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Feds include western Nunavut hub within shipping assessment

Project aims to develop tools “to assess the effects of existing and future vessel movements on the environment”

By NUNATSIAQ NEWS

You can find lots of marine shipping activity around Cambridge Bay, which will now be part of an impact assessment project. (PHOTO BY JANE GEORGE)


You can find lots of marine shipping activity around Cambridge Bay, which will now be part of an impact assessment project. (PHOTO BY JANE GEORGE)

Cambridge Bay in western Nunavut is one of six sites listed in a new federally-funded project that plans to assess the cumulative effects of marine shipping on coastal marine ecosystems.

Under the Oceans Protection Plan, Transport Canada has awarded a contract to ESSA Technologies Ltd. to look at how best to assess the cumulative impacts of marine shipping on coastal marine ecosystems.

Data will be collected in Cambridge Bay and five other pilot sites: northern British Columbia, southern British Columbia, the St. Lawrence River (Quebec), the Bay of Fundy (New Brunswick), and the south coast of Newfoundland.

Transport Canada and the consultants will work together to review different options for the assessment of cumulative effects, a news release said.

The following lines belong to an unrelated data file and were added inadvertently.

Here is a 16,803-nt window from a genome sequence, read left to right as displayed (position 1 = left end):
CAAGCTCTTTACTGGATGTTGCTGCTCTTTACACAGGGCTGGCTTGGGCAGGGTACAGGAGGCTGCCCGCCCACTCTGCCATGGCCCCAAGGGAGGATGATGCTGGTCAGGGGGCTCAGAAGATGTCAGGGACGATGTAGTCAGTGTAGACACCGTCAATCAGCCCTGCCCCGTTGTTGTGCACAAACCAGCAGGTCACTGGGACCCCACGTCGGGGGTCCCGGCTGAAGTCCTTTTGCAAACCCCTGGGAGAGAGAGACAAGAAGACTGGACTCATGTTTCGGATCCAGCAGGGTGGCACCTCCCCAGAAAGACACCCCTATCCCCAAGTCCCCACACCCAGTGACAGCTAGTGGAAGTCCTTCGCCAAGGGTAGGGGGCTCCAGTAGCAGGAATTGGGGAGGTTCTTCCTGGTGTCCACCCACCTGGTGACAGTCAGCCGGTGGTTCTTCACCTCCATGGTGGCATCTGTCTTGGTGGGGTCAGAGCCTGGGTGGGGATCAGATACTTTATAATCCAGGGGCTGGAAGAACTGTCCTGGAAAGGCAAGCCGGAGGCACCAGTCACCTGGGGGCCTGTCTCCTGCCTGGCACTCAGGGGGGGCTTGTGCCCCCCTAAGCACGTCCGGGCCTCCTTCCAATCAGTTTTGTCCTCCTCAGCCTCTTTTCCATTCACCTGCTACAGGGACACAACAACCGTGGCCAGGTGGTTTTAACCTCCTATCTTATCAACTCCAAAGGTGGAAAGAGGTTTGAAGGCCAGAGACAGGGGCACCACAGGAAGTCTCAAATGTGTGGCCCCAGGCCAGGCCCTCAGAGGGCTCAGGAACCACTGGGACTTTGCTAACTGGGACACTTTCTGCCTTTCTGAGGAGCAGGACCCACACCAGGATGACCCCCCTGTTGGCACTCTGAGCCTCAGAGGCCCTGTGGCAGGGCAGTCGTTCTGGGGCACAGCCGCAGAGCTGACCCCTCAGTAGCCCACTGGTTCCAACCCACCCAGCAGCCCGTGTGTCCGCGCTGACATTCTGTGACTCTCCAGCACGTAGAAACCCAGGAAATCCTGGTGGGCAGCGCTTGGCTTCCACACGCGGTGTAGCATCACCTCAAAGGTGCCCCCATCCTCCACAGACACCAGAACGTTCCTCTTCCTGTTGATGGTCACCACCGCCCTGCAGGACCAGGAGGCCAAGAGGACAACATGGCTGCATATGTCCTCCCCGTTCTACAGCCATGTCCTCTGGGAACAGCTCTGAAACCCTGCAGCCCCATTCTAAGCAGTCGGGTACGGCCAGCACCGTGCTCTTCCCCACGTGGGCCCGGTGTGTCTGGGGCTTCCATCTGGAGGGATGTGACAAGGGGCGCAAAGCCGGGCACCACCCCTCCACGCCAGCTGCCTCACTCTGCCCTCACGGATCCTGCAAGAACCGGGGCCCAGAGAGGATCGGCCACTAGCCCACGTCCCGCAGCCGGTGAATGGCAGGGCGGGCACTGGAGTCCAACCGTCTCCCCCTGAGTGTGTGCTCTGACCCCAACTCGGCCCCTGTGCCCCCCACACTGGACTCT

They’ll also continue engagement with Indigenous peoples, local stakeholders and coastal communities “to understand their key concerns related to marine shipping,” the news release said.

“This collaboration will ensure the decision on which assessment tool to use is based on facts,” it said, noting that the assessment will aim to identify “regionally specific tools to assess the effects of existing and future vessel movements on the environment.”

This $95,000 project is part of the $9.3-million Cumulative Effects of Marine Shipping Initiative under the Oceans Protection Plan.

Cambridge Bay, at the western end of the Northwest Passage, has seen an increasing amount of marine traffic in recent years.

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